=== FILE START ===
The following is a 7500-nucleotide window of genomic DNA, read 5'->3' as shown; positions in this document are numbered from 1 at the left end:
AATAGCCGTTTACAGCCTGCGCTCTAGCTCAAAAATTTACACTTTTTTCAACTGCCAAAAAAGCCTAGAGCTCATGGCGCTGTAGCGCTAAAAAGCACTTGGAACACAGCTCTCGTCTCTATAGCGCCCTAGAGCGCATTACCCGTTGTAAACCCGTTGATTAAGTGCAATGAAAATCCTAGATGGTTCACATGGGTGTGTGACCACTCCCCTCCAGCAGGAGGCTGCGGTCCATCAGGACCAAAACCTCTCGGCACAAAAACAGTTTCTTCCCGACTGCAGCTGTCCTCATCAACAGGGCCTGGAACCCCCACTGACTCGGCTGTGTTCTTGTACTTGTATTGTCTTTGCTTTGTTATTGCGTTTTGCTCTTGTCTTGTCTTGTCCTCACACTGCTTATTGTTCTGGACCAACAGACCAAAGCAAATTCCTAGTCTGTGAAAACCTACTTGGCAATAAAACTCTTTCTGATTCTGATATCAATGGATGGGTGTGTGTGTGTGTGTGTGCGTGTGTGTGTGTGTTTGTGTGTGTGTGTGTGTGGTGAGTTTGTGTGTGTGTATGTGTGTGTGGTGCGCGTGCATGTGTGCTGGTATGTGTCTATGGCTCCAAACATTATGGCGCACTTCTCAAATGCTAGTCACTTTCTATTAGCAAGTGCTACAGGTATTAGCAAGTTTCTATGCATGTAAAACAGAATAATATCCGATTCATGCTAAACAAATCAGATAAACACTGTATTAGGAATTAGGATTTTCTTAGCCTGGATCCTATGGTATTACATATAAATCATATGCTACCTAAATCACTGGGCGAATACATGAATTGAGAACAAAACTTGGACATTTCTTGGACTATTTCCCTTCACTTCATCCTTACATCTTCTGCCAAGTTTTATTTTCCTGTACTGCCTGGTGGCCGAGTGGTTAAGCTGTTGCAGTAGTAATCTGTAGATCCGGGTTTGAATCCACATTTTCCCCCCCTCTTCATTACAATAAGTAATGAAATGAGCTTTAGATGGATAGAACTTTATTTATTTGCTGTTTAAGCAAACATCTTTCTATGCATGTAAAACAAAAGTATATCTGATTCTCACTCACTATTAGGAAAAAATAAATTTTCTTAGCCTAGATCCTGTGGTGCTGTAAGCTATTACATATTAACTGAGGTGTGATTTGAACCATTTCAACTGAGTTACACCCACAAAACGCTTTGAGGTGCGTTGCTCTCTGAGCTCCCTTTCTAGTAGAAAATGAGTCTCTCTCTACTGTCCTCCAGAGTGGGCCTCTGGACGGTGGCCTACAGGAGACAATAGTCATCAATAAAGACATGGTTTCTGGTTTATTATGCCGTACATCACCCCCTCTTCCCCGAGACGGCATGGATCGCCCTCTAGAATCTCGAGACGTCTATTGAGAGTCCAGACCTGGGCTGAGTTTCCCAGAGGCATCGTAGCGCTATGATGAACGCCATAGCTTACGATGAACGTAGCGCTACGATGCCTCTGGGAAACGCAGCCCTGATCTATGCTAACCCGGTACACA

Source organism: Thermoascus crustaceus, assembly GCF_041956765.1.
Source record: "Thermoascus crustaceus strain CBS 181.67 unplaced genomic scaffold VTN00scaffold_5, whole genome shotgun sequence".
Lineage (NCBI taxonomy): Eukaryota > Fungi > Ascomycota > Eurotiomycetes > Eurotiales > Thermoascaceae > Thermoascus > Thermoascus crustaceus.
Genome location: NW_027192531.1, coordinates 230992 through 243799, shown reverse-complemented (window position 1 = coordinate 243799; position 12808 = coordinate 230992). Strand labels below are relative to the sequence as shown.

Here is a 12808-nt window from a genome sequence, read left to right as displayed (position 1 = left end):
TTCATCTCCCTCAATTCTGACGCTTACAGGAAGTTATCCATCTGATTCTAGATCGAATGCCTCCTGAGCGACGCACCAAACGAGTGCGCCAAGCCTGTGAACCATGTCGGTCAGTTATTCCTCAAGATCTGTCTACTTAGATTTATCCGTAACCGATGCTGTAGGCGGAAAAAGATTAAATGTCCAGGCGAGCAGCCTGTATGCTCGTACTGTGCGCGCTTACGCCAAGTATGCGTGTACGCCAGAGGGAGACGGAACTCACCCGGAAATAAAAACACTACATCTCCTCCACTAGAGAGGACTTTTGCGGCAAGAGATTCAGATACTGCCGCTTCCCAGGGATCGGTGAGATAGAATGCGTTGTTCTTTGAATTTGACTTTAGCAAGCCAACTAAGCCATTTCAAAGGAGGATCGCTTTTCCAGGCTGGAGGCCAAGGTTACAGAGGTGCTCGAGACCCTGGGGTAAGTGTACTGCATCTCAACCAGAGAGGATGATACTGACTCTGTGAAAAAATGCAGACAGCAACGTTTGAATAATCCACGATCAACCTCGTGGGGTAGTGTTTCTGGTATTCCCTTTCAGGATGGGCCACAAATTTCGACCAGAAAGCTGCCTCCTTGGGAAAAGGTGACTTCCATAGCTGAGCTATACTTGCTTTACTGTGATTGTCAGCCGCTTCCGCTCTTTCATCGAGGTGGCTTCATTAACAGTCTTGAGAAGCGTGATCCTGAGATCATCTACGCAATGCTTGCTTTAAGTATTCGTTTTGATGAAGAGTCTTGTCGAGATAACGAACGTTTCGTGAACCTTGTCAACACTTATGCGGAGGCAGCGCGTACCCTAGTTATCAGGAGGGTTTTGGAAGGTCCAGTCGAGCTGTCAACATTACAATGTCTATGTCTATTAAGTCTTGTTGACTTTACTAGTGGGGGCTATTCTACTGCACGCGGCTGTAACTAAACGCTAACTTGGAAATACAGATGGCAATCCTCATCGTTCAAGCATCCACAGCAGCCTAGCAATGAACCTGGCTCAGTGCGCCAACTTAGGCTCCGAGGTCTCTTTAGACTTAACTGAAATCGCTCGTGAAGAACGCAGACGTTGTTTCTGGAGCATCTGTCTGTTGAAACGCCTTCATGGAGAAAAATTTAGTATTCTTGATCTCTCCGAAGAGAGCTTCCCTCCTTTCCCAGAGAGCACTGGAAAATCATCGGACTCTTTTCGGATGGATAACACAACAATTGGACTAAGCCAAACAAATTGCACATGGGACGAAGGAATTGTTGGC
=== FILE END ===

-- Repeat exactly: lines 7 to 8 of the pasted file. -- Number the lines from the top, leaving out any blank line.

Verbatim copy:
Here is a 12808-nt window from a genome sequence, read left to right as displayed (position 1 = left end):
TTCATCTCCCTCAATTCTGACGCTTACAGGAAGTTATCCATCTGATTCTAGATCGAATGCCTCCTGAGCGACGCACCAAACGAGTGCGCCAAGCCTGTGAACCATGTCGGTCAGTTATTCCTCAAGATCTGTCTACTTAGATTTATCCGTAACCGATGCTGTAGGCGGAAAAAGATTAAATGTCCAGGCGAGCAGCCTGTATGCTCGTACTGTGCGCGCTTACGCCAAGTATGCGTGTACGCCAGAGGGAGACGGAACTCACCCGGAAATAAAAACACTACATCTCCTCCACTAGAGAGGACTTTTGCGGCAAGAGATTCAGATACTGCCGCTTCCCAGGGATCGGTGAGATAGAATGCGTTGTTCTTTGAATTTGACTTTAGCAAGCCAACTAAGCCATTTCAAAGGAGGATCGCTTTTCCAGGCTGGAGGCCAAGGTTACAGAGGTGCTCGAGACCCTGGGGTAAGTGTACTGCATCTCAACCAGAGAGGATGATACTGACTCTGTGAAAAAATGCAGACAGCAACGTTTGAATAATCCACGATCAACCTCGTGGGGTAGTGTTTCTGGTATTCCCTTTCAGGATGGGCCACAAATTTCGACCAGAAAGCTGCCTCCTTGGGAAAAGGTGACTTCCATAGCTGAGCTATACTTGCTTTACTGTGATTGTCAGCCGCTTCCGCTCTTTCATCGAGGTGGCTTCATTAACAGTCTTGAGAAGCGTGATCCTGAGATCATCTACGCAATGCTTGCTTTAAGTATTCGTTTTGATGAAGAGTCTTGTCGAGATAACGAACGTTTCGTGAACCTTGTCAACACTTATGCGGAGGCAGCGCGTACCCTAGTTATCAGGAGGGTTTTGGAAGGTCCAGTCGAGCTGTCAACATTACAATGTCTATGTCTATTAAGTCTTGTTGACTTTACTAGTGGGGGCTATTCTACTGCACGCGGCTGTAACTAAACGCTAACTTGGAAATACAGATGGCAATCCTCATCGTTCAAGCATCCACAGCAGCCTAGCAATGAACCTGGCTCAGTGCGCCAACTTAGGCTCCGAGGTCTCTTTAGACTTAACTGAAATCGCTCGTGAAGAACGCAGACGTTGTTTCTGGAGCATCTGTCTGTTGAAACGCCTTCATGGAGAAAAATTTAGTATTCTTGATCTCTCCGAAGAGAGCTTCCCTCCTTTCCCAGAGAGCACTGGAAAATCATCGGACTCTTTTCGGATGGATAACACAACAATTGGACTAAGCCAAACAAATTGCACATGGGACGAAGGAATTGTTGGC